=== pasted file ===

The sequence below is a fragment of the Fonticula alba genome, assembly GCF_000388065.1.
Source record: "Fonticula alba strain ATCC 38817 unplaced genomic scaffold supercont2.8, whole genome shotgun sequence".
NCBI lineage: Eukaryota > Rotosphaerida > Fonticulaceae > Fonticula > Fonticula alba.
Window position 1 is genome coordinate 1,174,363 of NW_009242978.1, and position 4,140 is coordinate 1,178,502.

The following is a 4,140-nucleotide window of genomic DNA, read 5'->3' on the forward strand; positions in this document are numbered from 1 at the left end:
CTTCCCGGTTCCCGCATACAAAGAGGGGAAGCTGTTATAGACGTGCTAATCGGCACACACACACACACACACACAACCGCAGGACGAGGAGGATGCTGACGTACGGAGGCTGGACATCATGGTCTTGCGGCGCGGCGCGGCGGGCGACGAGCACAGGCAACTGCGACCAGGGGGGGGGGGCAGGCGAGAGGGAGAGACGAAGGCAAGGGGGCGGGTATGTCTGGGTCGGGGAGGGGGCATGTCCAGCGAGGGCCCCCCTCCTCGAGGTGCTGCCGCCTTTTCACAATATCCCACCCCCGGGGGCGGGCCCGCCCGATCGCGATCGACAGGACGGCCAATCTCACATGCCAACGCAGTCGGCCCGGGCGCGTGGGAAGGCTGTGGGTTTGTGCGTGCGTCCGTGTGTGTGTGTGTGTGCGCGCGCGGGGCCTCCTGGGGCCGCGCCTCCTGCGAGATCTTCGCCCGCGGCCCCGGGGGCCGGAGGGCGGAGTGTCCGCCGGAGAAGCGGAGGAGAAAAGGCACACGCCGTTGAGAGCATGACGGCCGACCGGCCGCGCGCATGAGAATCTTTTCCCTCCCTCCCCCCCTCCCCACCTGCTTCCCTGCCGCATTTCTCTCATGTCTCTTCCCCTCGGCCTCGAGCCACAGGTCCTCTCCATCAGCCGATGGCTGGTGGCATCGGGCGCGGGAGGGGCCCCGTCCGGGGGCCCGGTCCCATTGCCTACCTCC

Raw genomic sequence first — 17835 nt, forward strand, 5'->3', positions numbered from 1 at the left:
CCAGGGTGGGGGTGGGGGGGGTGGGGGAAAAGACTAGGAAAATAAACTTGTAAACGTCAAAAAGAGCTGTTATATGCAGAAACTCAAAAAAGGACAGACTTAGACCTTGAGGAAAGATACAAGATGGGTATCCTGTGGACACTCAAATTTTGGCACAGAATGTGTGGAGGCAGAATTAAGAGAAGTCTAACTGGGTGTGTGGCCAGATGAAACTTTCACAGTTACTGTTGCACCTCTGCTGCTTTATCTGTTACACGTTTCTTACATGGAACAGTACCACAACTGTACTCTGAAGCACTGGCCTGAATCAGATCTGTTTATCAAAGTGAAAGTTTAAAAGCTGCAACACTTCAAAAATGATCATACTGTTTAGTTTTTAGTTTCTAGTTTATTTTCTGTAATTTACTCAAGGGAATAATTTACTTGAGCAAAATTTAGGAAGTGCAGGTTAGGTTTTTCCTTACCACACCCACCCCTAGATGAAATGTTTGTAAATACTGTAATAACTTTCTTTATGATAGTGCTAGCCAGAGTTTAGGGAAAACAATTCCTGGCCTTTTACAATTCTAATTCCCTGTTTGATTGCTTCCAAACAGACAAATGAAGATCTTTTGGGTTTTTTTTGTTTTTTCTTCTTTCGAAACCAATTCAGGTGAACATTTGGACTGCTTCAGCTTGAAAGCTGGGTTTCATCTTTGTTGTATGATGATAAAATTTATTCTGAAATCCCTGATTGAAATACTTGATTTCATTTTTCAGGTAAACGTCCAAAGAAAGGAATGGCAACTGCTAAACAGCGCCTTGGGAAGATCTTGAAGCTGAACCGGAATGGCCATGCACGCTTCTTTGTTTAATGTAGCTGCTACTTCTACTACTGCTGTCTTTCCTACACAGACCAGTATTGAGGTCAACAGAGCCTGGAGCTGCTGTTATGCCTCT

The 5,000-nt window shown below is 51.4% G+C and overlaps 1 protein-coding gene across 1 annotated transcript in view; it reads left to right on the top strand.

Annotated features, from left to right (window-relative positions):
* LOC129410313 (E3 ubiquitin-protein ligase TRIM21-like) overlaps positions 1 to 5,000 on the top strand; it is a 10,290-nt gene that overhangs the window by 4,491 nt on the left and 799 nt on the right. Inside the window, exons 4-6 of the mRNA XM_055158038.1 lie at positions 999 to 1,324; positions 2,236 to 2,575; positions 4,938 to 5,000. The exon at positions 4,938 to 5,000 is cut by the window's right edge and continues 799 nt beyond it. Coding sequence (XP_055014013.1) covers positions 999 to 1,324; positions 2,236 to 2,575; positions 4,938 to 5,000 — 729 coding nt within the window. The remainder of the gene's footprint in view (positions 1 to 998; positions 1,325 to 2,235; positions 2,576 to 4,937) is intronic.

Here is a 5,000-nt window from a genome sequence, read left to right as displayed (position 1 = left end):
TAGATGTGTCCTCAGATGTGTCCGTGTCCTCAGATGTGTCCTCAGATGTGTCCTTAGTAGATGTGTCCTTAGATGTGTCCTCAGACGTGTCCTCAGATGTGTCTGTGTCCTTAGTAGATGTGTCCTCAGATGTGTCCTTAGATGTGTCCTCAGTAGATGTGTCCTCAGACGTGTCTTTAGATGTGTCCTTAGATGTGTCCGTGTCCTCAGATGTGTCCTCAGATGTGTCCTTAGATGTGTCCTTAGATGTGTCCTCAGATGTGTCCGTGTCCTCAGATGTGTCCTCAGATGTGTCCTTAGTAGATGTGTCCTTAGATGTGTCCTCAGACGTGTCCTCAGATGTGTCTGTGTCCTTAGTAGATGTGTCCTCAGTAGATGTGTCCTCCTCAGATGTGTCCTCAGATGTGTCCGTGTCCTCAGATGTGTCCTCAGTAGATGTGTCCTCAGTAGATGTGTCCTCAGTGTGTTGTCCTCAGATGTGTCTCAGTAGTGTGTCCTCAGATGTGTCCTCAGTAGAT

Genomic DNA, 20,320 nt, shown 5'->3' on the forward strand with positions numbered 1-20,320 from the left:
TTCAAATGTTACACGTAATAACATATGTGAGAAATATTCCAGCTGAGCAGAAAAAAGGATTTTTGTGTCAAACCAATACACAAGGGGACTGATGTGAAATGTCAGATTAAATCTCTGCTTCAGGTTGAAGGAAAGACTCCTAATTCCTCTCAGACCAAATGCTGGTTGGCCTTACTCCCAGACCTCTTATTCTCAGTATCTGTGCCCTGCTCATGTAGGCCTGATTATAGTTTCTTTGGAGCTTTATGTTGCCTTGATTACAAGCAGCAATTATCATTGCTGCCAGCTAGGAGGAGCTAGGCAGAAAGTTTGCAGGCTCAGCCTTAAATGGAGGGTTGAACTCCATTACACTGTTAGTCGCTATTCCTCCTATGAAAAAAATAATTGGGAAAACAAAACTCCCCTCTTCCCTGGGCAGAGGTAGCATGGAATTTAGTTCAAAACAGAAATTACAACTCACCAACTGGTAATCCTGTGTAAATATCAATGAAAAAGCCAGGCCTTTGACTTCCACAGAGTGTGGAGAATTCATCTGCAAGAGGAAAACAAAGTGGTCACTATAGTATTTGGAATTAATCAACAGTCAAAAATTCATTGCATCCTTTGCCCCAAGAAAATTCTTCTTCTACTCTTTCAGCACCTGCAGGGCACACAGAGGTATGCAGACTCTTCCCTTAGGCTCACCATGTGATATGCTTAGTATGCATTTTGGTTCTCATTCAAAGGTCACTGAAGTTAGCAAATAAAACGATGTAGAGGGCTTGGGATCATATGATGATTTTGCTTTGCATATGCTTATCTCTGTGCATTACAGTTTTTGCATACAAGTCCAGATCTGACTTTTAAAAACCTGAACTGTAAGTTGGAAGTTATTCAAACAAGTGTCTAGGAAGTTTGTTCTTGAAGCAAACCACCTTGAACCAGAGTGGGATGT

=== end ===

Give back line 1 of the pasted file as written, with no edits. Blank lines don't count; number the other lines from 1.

The sequence below is a fragment of the Fonticula alba genome, assembly GCF_000388065.1.